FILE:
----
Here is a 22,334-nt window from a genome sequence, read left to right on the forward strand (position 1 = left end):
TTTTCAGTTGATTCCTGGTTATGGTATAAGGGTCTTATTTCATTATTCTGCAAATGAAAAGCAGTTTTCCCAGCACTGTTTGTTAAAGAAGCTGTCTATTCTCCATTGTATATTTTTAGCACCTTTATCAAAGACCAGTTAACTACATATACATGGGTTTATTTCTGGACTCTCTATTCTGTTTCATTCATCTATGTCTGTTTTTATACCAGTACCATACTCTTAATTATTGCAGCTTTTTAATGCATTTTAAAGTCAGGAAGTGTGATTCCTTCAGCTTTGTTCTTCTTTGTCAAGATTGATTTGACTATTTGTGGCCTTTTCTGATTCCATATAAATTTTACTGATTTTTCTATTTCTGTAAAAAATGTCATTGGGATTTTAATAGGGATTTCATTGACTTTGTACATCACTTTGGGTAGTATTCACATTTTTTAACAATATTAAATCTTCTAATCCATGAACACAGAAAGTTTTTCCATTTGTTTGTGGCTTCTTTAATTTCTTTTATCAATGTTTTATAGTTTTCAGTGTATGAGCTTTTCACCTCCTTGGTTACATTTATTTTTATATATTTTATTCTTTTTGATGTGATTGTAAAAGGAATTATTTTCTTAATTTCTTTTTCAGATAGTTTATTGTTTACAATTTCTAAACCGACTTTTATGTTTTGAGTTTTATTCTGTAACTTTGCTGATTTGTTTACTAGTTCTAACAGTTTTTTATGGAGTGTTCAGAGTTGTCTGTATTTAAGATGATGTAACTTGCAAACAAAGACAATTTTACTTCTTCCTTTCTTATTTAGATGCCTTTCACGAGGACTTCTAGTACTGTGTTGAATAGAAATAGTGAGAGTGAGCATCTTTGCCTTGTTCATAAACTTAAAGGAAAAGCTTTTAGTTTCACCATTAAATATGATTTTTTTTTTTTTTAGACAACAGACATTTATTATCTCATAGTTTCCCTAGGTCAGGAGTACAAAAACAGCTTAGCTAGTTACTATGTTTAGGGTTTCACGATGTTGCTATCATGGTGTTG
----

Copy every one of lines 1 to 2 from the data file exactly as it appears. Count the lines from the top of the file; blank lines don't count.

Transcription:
Here is a 22,334-nt window from a genome sequence, read left to right on the forward strand (position 1 = left end):
TTTTCAGTTGATTCCTGGTTATGGTATAAGGGTCTTATTTCATTATTCTGCAAATGAAAAGCAGTTTTCCCAGCACTGTTTGTTAAAGAAGCTGTCTATTCTCCATTGTATATTTTTAGCACCTTTATCAAAGACCAGTTAACTACATATACATGGGTTTATTTCTGGACTCTCTATTCTGTTTCATTCATCTATGTCTGTTTTTATACCAGTACCATACTCTTAATTATTGCAGCTTTTTAATGCATTTTAAAGTCAGGAAGTGTGATTCCTTCAGCTTTGTTCTTCTTTGTCAAGATTGATTTGACTATTTGTGGCCTTTTCTGATTCCATATAAATTTTACTGATTTTTCTATTTCTGTAAAAAATGTCATTGGGATTTTAATAGGGATTTCATTGACTTTGTACATCACTTTGGGTAGTATTCACATTTTTTAACAATATTAAATCTTCTAATCCATGAACACAGAAAGTTTTTCCATTTGTTTGTGGCTTCTTTAATTTCTTTTATCAATGTTTTATAGTTTTCAGTGTATGAGCTTTTCACCTCCTTGGTTACATTTATTTTTATATATTTTATTCTTTTTGATGTGATTGTAAAAGGAATTATTTTCTTAATTTCTTTTTCAGATAGTTTATTGTTTACAATTTCTAAACCGACTTTTATGTTTTGAGTTTTATTCTGTAACTTTGCTGATTTGTTTACTAGTTCTAACAGTTTTTTATGGAGTGTTCAGAGTTGTCTGTATTTAAGATGATGTAACTTGCAAACAAAGACAATTTTACTTCTTCCTTTCTTATTTAGATGCCTTTCACGAGGACTTCTAGTACTGTGTTGAATAGAAATAGTGAGAGTGAGCATCTTTGCCTTGTTCATAAACTTAAAGGAAAAGCTTTTAGTTTCACCATTAAATATGATTTTTTTTTTTTTTAGACAACAGACATTTATTATCTCATAGTTTCCCTAGGTCAGGAGTACAAAAACAGCTTAGCTAGTTACTATGTTTAGGGTTTCACGATGTTGCTATCATGGTGTTG